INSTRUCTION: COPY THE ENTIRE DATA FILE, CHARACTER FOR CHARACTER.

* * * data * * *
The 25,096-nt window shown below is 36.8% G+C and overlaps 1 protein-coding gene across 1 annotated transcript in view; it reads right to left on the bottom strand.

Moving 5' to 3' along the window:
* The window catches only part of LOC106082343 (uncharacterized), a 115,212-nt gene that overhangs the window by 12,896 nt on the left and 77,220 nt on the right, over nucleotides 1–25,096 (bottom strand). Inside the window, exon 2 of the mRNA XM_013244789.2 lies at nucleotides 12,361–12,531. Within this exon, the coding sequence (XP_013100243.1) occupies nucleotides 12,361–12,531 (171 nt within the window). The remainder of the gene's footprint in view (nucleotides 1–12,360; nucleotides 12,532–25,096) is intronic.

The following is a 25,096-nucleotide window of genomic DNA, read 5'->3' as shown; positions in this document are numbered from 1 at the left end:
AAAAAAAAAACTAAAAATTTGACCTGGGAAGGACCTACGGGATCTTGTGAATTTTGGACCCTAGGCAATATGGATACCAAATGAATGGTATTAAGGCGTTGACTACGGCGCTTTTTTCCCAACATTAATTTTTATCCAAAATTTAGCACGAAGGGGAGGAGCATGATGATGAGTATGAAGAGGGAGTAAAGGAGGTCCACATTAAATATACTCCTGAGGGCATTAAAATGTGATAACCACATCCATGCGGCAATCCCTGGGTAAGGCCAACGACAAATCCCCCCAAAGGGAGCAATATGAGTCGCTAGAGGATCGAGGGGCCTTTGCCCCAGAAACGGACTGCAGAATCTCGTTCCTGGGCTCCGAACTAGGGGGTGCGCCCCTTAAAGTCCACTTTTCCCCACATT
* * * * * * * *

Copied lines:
The 25,096-nt window shown below is 36.8% G+C and overlaps 1 protein-coding gene across 1 annotated transcript in view; it reads right to left on the bottom strand.

Moving 5' to 3' along the window:
* The window catches only part of LOC106082343 (uncharacterized), a 115,212-nt gene that overhangs the window by 12,896 nt on the left and 77,220 nt on the right, over nucleotides 1–25,096 (bottom strand). Inside the window, exon 2 of the mRNA XM_013244789.2 lies at nucleotides 12,361–12,531. Within this exon, the coding sequence (XP_013100243.1) occupies nucleotides 12,361–12,531 (171 nt within the window). The remainder of the gene's footprint in view (nucleotides 1–12,360; nucleotides 12,532–25,096) is intronic.

The following is a 25,096-nucleotide window of genomic DNA, read 5'->3' as shown; positions in this document are numbered from 1 at the left end:
AAAAAAAAAACTAAAAATTTGACCTGGGAAGGACCTACGGGATCTTGTGAATTTTGGACCCTAGGCAATATGGATACCAAATGAATGGTATTAAGGCGTTGACTACGGCGCTTTTTTCCCAACATTAATTTTTATCCAAAATTTAGCACGAAGGGGAGGAGCATGATGATGAGTATGAAGAGGGAGTAAAGGAGGTCCACATTAAATATACTCCTGAGGGCATTAAAATGTGATAACCACATCCATGCGGCAATCCCTGGGTAAGGCCAACGACAAATCCCCCCAAAGGGAGCAATATGAGTCGCTAGAGGATCGAGGGGCCTTTGCCCCAGAAACGGACTGCAGAATCTCGTTCCTGGGCTCCGAACTAGGGGGTGCGCCCCTTAAAGTCCACTTTTCCCCACATT